So my ears perked up when I heard about this year’s Oscar Gift Bag brouhaha. Turns out, the participants are getting more publicity than they ever imagined because the organizers are being sued and everyone’s talking about it. Here’s an excerpt from The Atlantic:
“Was it the Vampire Breast Lift? Or maybe the Haze Dual Vaporizer? Or maybe the Nuelle Fiera vibrator? Whatever it was (it was probably the vibrator), 2016 has proved to be the year that a longstanding Oscar tradition—the absurdly expensive and also just absurd gift bags handed out to losing nominees—seems, officially, to have Gone Too Far: Last week, The Academy of Motion Picture Arts and Sciences sued Distinctive Assets, the marketing firm that has long provided the sassy swag, for trademark infringement.
“The lawsuit contended, essentially, that the party favors to end all party favors—and, more specifically, their vampy/vapey/vibey contents, this year said to be worth $232,000 in all—were giving the awards show a bad name.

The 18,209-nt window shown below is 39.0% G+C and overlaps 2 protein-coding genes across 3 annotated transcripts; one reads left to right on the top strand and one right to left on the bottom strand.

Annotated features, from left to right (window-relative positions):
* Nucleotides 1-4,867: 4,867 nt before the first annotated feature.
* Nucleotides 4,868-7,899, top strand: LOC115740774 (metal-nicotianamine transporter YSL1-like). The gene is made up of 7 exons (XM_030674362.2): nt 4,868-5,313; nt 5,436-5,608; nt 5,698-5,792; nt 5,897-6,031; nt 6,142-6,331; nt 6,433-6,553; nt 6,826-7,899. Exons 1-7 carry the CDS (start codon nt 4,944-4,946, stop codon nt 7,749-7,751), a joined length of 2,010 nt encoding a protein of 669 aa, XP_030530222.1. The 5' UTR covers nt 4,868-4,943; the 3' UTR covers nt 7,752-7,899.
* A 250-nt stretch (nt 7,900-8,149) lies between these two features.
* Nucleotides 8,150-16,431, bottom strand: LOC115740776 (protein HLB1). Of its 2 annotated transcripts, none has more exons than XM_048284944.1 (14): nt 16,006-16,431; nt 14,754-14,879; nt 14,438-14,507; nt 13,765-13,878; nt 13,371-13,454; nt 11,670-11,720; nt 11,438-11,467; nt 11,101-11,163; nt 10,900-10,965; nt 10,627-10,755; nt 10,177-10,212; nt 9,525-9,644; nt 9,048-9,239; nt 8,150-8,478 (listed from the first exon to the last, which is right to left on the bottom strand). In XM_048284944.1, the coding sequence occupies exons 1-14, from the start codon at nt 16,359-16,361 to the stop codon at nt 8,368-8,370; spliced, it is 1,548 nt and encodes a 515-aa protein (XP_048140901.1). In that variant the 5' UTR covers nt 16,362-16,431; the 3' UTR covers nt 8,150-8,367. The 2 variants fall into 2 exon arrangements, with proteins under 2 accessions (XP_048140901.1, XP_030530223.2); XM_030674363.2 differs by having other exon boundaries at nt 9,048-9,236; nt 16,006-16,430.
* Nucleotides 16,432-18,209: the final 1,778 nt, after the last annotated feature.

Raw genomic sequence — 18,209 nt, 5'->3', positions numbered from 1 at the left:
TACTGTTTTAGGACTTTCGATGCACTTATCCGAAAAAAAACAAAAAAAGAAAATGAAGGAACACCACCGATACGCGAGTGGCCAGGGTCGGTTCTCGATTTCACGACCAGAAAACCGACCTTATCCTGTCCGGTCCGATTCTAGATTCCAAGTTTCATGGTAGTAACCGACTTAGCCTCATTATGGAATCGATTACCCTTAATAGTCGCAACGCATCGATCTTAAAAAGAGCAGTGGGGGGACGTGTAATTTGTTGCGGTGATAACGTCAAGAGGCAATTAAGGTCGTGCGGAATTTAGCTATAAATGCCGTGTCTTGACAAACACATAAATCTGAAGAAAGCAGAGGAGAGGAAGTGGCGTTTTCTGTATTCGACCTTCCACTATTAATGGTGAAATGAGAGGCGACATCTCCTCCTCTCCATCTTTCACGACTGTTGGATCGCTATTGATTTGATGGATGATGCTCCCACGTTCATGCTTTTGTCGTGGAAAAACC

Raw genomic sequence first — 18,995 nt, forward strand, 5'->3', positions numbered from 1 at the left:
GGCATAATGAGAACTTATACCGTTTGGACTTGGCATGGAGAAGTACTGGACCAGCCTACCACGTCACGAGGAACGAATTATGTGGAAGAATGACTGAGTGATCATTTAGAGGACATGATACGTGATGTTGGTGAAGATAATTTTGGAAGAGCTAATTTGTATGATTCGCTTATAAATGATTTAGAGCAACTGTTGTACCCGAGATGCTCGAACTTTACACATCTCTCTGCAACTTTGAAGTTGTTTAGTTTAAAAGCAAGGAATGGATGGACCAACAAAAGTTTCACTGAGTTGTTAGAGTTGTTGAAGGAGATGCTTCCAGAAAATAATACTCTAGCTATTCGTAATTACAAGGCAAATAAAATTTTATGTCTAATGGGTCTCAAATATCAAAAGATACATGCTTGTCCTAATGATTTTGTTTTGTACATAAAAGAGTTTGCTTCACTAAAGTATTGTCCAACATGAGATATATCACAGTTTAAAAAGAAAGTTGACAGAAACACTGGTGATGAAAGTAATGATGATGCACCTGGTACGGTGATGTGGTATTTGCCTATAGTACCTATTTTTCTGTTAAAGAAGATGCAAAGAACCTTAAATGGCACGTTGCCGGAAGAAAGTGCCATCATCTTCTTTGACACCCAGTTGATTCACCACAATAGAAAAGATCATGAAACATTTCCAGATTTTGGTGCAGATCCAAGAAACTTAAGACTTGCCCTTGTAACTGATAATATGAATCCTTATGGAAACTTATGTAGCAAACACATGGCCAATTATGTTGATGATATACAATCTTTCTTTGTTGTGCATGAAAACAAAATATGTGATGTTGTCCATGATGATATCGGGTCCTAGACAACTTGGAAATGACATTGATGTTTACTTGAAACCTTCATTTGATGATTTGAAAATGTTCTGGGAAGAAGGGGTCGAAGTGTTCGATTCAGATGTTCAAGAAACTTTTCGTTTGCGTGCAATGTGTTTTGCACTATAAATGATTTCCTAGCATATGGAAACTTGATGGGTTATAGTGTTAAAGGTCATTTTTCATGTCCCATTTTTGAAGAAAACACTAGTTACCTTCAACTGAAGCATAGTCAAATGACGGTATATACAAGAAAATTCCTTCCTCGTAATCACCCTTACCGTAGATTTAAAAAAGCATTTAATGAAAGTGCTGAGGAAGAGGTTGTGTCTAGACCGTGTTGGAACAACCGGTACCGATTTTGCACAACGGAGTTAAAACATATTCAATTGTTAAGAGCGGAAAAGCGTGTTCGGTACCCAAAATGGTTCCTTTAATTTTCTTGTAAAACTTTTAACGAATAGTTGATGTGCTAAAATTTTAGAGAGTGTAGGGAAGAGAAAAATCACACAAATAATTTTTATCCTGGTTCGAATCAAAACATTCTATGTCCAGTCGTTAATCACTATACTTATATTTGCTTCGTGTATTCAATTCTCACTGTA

“So it’s both ironic and fitting that the Academy’s complaint has had the effect of bringing even more attention than usual to the existence and the excesses of the gift bags. ‘The Oscar Gift Bags Are So Lavish That Even the Academy Is Embarrassed,’ New York magazine declared. ‘Oscar sues over unauthorized (and unsavory) swag bags,’ USA Todayhad it. Those came on top of the many, many articles that had simply catalogued the contents of the bags. Yahoomade a video ‘Dissecting the Outrageously Valuable, Not to Mention Ridiculous, Oscars Gift Bags.’ Blasting Newstook things to their logically Marxist conclusion: “THE RICH AND OSCAR-FAMOUS ARE SPOILED WHILE THOUSANDS GO WITHOUT.”
Last year the Academy warned the company to stop using its name and trademarked “Oscars” title in their name without a disclaimed. An Academy spokesperson said they “had no choice but to file a lawsuit” this year. The Academy itself used to give out its own gift bags but stopped in 2006 after the IRS began to focus on the tax obligations of the give away.